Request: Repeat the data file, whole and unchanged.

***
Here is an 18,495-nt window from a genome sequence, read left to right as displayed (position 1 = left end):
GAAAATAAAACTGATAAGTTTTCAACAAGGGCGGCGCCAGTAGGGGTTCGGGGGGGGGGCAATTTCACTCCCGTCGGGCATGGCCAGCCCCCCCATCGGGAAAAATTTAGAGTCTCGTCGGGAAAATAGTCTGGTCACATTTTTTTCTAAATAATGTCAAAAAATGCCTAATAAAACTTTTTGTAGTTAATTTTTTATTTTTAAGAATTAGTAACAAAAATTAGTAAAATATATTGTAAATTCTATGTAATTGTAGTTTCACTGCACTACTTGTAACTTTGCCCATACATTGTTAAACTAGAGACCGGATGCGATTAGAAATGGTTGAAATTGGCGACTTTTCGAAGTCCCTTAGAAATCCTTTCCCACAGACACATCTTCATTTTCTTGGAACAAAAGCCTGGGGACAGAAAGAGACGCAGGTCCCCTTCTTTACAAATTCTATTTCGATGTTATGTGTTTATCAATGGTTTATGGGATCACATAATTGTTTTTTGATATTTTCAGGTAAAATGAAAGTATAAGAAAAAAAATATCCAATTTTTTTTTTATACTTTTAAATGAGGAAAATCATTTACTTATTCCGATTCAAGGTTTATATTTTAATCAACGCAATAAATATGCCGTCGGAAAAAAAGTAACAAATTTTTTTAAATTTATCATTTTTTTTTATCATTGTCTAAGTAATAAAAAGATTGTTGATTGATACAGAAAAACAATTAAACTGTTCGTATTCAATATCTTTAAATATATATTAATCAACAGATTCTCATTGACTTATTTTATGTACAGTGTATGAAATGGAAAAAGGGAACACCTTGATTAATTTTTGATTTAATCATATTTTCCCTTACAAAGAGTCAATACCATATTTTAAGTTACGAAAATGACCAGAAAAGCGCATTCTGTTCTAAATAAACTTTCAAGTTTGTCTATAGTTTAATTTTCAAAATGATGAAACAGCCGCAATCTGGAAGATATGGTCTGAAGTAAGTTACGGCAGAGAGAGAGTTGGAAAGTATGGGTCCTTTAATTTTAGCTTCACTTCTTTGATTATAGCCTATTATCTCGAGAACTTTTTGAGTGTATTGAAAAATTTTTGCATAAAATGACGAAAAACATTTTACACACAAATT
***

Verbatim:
Here is an 18,495-nt window from a genome sequence, read left to right as displayed (position 1 = left end):
GAAAATAAAACTGATAAGTTTTCAACAAGGGCGGCGCCAGTAGGGGTTCGGGGGGGGGGCAATTTCACTCCCGTCGGGCATGGCCAGCCCCCCCATCGGGAAAAATTTAGAGTCTCGTCGGGAAAATAGTCTGGTCACATTTTTTTCTAAATAATGTCAAAAAATGCCTAATAAAACTTTTTGTAGTTAATTTTTTATTTTTAAGAATTAGTAACAAAAATTAGTAAAATATATTGTAAATTCTATGTAATTGTAGTTTCACTGCACTACTTGTAACTTTGCCCATACATTGTTAAACTAGAGACCGGATGCGATTAGAAATGGTTGAAATTGGCGACTTTTCGAAGTCCCTTAGAAATCCTTTCCCACAGACACATCTTCATTTTCTTGGAACAAAAGCCTGGGGACAGAAAGAGACGCAGGTCCCCTTCTTTACAAATTCTATTTCGATGTTATGTGTTTATCAATGGTTTATGGGATCACATAATTGTTTTTTGATATTTTCAGGTAAAATGAAAGTATAAGAAAAAAAATATCCAATTTTTTTTTTATACTTTTAAATGAGGAAAATCATTTACTTATTCCGATTCAAGGTTTATATTTTAATCAACGCAATAAATATGCCGTCGGAAAAAAAGTAACAAATTTTTTTAAATTTATCATTTTTTTTTATCATTGTCTAAGTAATAAAAAGATTGTTGATTGATACAGAAAAACAATTAAACTGTTCGTATTCAATATCTTTAAATATATATTAATCAACAGATTCTCATTGACTTATTTTATGTACAGTGTATGAAATGGAAAAAGGGAACACCTTGATTAATTTTTGATTTAATCATATTTTCCCTTACAAAGAGTCAATACCATATTTTAAGTTACGAAAATGACCAGAAAAGCGCATTCTGTTCTAAATAAACTTTCAAGTTTGTCTATAGTTTAATTTTCAAAATGATGAAACAGCCGCAATCTGGAAGATATGGTCTGAAGTAAGTTACGGCAGAGAGAGAGTTGGAAAGTATGGGTCCTTTAATTTTAGCTTCACTTCTTTGATTATAGCCTATTATCTCGAGAACTTTTTGAGTGTATTGAAAAATTTTTGCATAAAATGACGAAAAACATTTTACACACAAATT